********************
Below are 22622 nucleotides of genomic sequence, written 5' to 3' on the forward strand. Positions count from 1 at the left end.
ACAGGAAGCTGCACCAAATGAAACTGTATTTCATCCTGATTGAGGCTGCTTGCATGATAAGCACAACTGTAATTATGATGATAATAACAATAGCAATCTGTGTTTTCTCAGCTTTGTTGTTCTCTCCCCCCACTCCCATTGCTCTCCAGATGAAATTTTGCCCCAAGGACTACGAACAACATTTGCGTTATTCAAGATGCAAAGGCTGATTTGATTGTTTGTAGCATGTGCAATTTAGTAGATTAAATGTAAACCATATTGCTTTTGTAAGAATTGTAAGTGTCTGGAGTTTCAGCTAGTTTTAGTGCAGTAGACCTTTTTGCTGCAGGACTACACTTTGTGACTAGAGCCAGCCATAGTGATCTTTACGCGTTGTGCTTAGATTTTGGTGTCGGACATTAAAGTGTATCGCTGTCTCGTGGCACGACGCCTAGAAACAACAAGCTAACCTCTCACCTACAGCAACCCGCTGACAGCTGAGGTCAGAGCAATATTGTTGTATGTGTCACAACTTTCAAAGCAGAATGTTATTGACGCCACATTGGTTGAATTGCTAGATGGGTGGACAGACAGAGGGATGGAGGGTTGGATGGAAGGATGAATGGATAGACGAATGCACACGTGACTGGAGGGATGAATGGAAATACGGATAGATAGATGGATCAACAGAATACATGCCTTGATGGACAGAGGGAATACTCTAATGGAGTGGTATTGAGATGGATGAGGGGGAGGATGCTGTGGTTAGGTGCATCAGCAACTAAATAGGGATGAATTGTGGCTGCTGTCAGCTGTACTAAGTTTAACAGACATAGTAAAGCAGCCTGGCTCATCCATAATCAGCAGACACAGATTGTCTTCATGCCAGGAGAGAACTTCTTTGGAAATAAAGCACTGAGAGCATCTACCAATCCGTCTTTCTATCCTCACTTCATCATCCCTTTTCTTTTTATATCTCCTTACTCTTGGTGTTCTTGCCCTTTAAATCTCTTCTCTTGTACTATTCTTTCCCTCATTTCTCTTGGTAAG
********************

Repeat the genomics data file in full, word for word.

Below are 22622 nucleotides of genomic sequence, written 5' to 3' on the forward strand. Positions count from 1 at the left end.
ACAGGAAGCTGCACCAAATGAAACTGTATTTCATCCTGATTGAGGCTGCTTGCATGATAAGCACAACTGTAATTATGATGATAATAACAATAGCAATCTGTGTTTTCTCAGCTTTGTTGTTCTCTCCCCCCACTCCCATTGCTCTCCAGATGAAATTTTGCCCCAAGGACTACGAACAACATTTGCGTTATTCAAGATGCAAAGGCTGATTTGATTGTTTGTAGCATGTGCAATTTAGTAGATTAAATGTAAACCATATTGCTTTTGTAAGAATTGTAAGTGTCTGGAGTTTCAGCTAGTTTTAGTGCAGTAGACCTTTTTGCTGCAGGACTACACTTTGTGACTAGAGCCAGCCATAGTGATCTTTACGCGTTGTGCTTAGATTTTGGTGTCGGACATTAAAGTGTATCGCTGTCTCGTGGCACGACGCCTAGAAACAACAAGCTAACCTCTCACCTACAGCAACCCGCTGACAGCTGAGGTCAGAGCAATATTGTTGTATGTGTCACAACTTTCAAAGCAGAATGTTATTGACGCCACATTGGTTGAATTGCTAGATGGGTGGACAGACAGAGGGATGGAGGGTTGGATGGAAGGATGAATGGATAGACGAATGCACACGTGACTGGAGGGATGAATGGAAATACGGATAGATAGATGGATCAACAGAATACATGCCTTGATGGACAGAGGGAATACTCTAATGGAGTGGTATTGAGATGGATGAGGGGGAGGATGCTGTGGTTAGGTGCATCAGCAACTAAATAGGGATGAATTGTGGCTGCTGTCAGCTGTACTAAGTTTAACAGACATAGTAAAGCAGCCTGGCTCATCCATAATCAGCAGACACAGATTGTCTTCATGCCAGGAGAGAACTTCTTTGGAAATAAAGCACTGAGAGCATCTACCAATCCGTCTTTCTATCCTCACTTCATCATCCCTTTTCTTTTTATATCTCCTTACTCTTGGTGTTCTTGCCCTTTAAATCTCTTCTCTTGTACTATTCTTTCCCTCATTTCTCTTGGTAAG